Streetcars are nothing new in Cincinnati

(Editor’s note: Lissa posted this article on her website on March 3, 2010. It was during the city’s debate on establishing a new streetcar route through downtown to spur development.)

By Lissa Kramer

The recent question of bringing back Cincinnati’s streetcars has been met with arguments from both sides of the issue. Regardless of what happens, though, there is no denying that at one time Cincinnati was served very well by its extensive streetcar system.

Bruce Bernhard of Fort Thomas remembers riding the system as a young boy in the late ’40s.

“Back in those days as a young kid in the seventh or eighth grade I would buy a Sunday pass and go by myself without my parents, just ride around the city from streetcar to streetcar and ride out to the end of the line and come back,” he says.

The Sunday pass, which was a quarter, was good for a ride on any and every streetcar all day on Sunday.

“I may have even hopped off and gone to Krohn Conservatory because you could get on and off with that pass. Get off wherever something was interesting. Just part of a ride on the streetcar,” he says.

Today any parent who let their child wander the city alone would be hauled into court as fast as you could say “child neglect.” Those were different times, though, and it was common to see younger boys exploring the city by themselves.

 “I guess my parents had no problem with me doing that,” he says. “I’d tell them and they’d say, ‘Be back by dinner.’”

Jerry Seiter also learned the city as a young boy riding the streetcars.

“It was a cheap date,” he says. “Young men would take their girls out because when they got going the breeze would get pretty good and it would cool you off.”  That was before air conditioning became popular in homes.

Seiter, a retired furniture salesman, gets a mischievous look in his eye as he recalls the fun he and his buddies had derailing the car.

“We’d get a bunch of boys in the back row and we’d all jump up and down at the same time and the rear wheels would come off the track,” he admits. “We’d all giggle when the motorman would have to get out and put the thing back on track.”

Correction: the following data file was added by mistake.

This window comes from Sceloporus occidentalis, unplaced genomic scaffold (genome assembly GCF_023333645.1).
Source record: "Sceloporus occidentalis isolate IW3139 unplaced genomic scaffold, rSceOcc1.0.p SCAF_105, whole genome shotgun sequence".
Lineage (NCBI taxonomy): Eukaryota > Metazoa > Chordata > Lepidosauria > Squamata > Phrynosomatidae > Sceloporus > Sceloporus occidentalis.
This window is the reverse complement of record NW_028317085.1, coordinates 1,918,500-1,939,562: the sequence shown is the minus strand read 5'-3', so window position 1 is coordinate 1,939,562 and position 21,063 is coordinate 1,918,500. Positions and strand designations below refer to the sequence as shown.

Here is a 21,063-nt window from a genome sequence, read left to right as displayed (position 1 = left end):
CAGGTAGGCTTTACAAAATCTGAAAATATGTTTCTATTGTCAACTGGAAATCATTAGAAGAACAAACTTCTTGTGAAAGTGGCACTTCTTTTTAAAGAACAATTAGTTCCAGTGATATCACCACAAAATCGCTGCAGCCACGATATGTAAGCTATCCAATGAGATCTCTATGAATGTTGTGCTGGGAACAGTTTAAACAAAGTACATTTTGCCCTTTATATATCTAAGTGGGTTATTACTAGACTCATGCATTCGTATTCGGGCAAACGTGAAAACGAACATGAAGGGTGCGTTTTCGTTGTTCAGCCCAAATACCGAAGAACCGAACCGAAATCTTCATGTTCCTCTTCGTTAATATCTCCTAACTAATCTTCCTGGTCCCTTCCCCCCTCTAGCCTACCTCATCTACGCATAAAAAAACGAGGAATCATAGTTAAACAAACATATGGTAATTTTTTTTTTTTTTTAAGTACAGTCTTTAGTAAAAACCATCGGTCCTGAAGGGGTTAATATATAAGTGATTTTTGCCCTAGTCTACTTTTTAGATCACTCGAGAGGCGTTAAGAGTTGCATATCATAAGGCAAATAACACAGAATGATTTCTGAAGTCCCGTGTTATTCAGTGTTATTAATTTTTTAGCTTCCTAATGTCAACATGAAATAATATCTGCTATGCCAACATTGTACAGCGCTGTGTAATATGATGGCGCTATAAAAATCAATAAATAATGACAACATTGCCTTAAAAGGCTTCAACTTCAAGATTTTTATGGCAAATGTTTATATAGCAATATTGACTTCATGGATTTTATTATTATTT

Bernhard grew up in Northside and had access to both the No. 17 to College Hill and the No. 61 car that ran from Northside to Clifton via Ludlow Avenue.

“It was a fun thing to do,” he says. “I thought the neatest thing was going out to Lockland on the 78 car because they were running the PCC’s (newer cars) and I would ride past the zoo.”

Electric streetcars have been around in Cincinnati since the 1870s. Cincinnati’s streetcars were unique, though, because for a time the cars were required to have a two-wire trolley instead of a single-wire. In the late 1800s the phone company filed suit against the Cincinnati Street Railway, claiming that the trolley wires were interfering with phone service in Mount Auburn, the first hilltop suburb in Cincinnati.

Judge Taft found in favor of the phone company, and the streetcar companies were required to use a separate line for their trolleys. The Ohio Supreme Court, though, eventually overturned the decision, and Cincinnati went back to using a single pole. Bernhard remembers watching the conductor switch from the double-wire trolley to the single-wire at Mitchell Avenue and Vine Street.

“They would unhook it and away we’d go,” he says. “As a kid I was fascinated with that.”

Streetcars were phased out in 1951 as more people moved to the suburbs and buses and automobiles became the preferred method of transportation. Urban renewal has triggered a return to the city and mass transit is once again being considered.

“Now, being older,” says Bernhard, “looking back and realizing what they were, it is something we wish we had now.”

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